Friday, 8 March 2013

Parabens in cosmetics:the debate

Hello Lovelees!

A “paraben-free” product trend has been noticed particularly in the last few years, and therefore increasingly more mainstream cosmetics companies are producing at least some products in their line to be “paraben-free”.

So what are parabens? I did a bit of research for myself and tried the best I could to simplify and share what I managed to absorb...

Parabens are a family of chemical preservatives found in a majority of cosmetic and personal care products.  They increase shelf life by inhibiting the growth of bacterial and fungal contaminants.  Most often on ingredient labels they are listed with the suffix "–paraben" eg methylparaben, ethylparaben, propylparaben, butylparaben, isobutylparaben etc. Even at very low levels (usually between 0.01% to 0.3% in skincare) they are extremely proficient at combating bacteria and microbes.  Bacteria love water and the fats in your cosmetics, plus the warm moist environment of your bathroom where your products are often stored.  They are introduced everytime you stick your finger in a jar or make any contact with the product, and without preservatives, your product will go off by changing to become rancid, smelly and/ or separate.

So we definitely need some sort of preservative in our cosmetics – what’s the problem with parabens?  They happen to be cheap and effective…sounds awesome!

The most notable study in the parabens debate was conducted by Darbre in 2004.  They had found parabens to be present in 18 out of 20 samples of breast cancer biopsy results.  It was criticized however for the small study size and that it was not definitive where the parabens had come from or if they had caused the cancers, but rather simply, that they were present. 

Consider that there are many other compounds in the environment that are able to mimic estrogen activity.  Parabens do have weak estrogen-like properties, being 10 000 to 100 000 times less strong than natural estrogens (the estradiol hormones) , if we are analyzing the role of estrogens in breast cancer development. Parabens are widely present, in personal care products, cosmetics and even foods (can even be naturally occurring in blueberries!).  There have been other studies that have found some form of parabens in 99% of US adults’ urine samples. This confirms that parabens come from many sources and may not causally link to particular health problems.  The concern was that paraben residues were discovered at concentrations up to 1 million times higher than the estrogen levels that would naturally be found in human breast tissue, from a study that collected 40 mastectomies of women with primary breast cancer.  This more than compensates for the comparative weakness of the parabens compared to estradiol. 

On this it is important to note however, that estrogenic activity and mutagenic (cancerous) activity of estrogens are not the same.  Mutagenic activity is rather dependent on free radical chemistry.  That is the why a longstanding health buzz word is “antioxidants” to aid in combat of free radicals in our body.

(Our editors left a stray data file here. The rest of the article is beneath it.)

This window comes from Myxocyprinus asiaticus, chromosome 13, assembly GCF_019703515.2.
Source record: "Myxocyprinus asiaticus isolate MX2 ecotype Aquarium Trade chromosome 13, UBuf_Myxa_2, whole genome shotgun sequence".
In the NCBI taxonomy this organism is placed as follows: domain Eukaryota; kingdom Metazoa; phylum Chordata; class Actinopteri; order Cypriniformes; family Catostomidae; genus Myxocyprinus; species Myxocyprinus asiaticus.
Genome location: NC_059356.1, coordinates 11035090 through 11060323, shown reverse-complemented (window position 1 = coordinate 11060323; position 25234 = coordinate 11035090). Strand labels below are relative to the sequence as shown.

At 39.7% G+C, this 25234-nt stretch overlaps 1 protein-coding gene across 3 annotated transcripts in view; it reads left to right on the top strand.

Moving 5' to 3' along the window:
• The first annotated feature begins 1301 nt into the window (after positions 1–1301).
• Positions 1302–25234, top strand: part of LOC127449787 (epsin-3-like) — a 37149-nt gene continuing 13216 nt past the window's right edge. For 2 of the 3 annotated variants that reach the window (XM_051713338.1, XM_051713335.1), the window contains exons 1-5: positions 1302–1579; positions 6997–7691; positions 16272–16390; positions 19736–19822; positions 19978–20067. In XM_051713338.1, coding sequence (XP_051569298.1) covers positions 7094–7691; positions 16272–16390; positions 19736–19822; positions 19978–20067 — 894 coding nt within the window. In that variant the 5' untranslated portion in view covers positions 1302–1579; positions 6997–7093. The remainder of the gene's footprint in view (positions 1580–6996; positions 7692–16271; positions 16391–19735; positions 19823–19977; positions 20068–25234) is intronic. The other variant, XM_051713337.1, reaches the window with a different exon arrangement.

Cancer organisations such as the American Cancer Society obviously continue to keep an eye on the debate and studies available on the subject .  To date, parabens are still listed under “factors with uncertain, controversial, or unproven effect on breast cancer risk”.

So why not just eliminate the risk of parabens and use their alternative preservatives? 

These alternatives tend to require 6 or 7 times higher level of concentration than parabens to have the same efficacy.  The more preservative content in your creams more potential for skin irritation and often a tradeoff on the overall texture of the creams. Parabens are in fact FDA approved and for some reason fuels a lot more controversy than other “natural ingredients” such as soy or ginseng or even coffee extracts that have also been found to be a possible breast cancer risk.

PERSONAL OPINION: just because something is not proven yet, doesn’t mean it does not exist (in this case, parabens being a cancer risk). However, because there have been some red flags raised it does not hurt to be careful where possible :p  
Pathetically in my case, it simply translates to me feeling better when I buy a product that I like due to its performance and proven results, and see that it actually happens to be paraben-free too!! 

Everything in moderation I think is the key.

If you are somewhere in the middle of the bellcurve then the odds are not necessarily against you.  There are so many “health dangers” out there in the modern environment and lifestyle it is hard to police everything you do or use. 

Having said that I think if you have a strong family history of breast cancer, where possible it doesn’t hurt to take a more conservative approach with your personal care products, and try opt for preservative free alternatives.  The most under attack in the paraben debate is anti-perspirants or deodorants that are applied directly to the underarm.  Due to the ester-bearing form of the parabens found in the tumours , it has been suspected that the parabens that they came from something applied to the skin and helped to explain why up to 60% of all breast tumours are found in the upper outer quadrant of the breast nearest the underarm. actually also reminds readers that parabens are found in many other tissues in the body,  because of their wide use.  A resourceful link if you want to look up cosmetic products:
by the Environmental Working Group (EWG)'s where they give a hazard score based on the ingredients' links to health issues or allergies.

Conclusion: Stay beautiful, but stay safe ;) 

Please share this if you learnt something so others can do the same!

;) Connie    Follow on Twitter @MakeYouLoveLee ; Facebook: /makeyoulovelee

Links I looked up:

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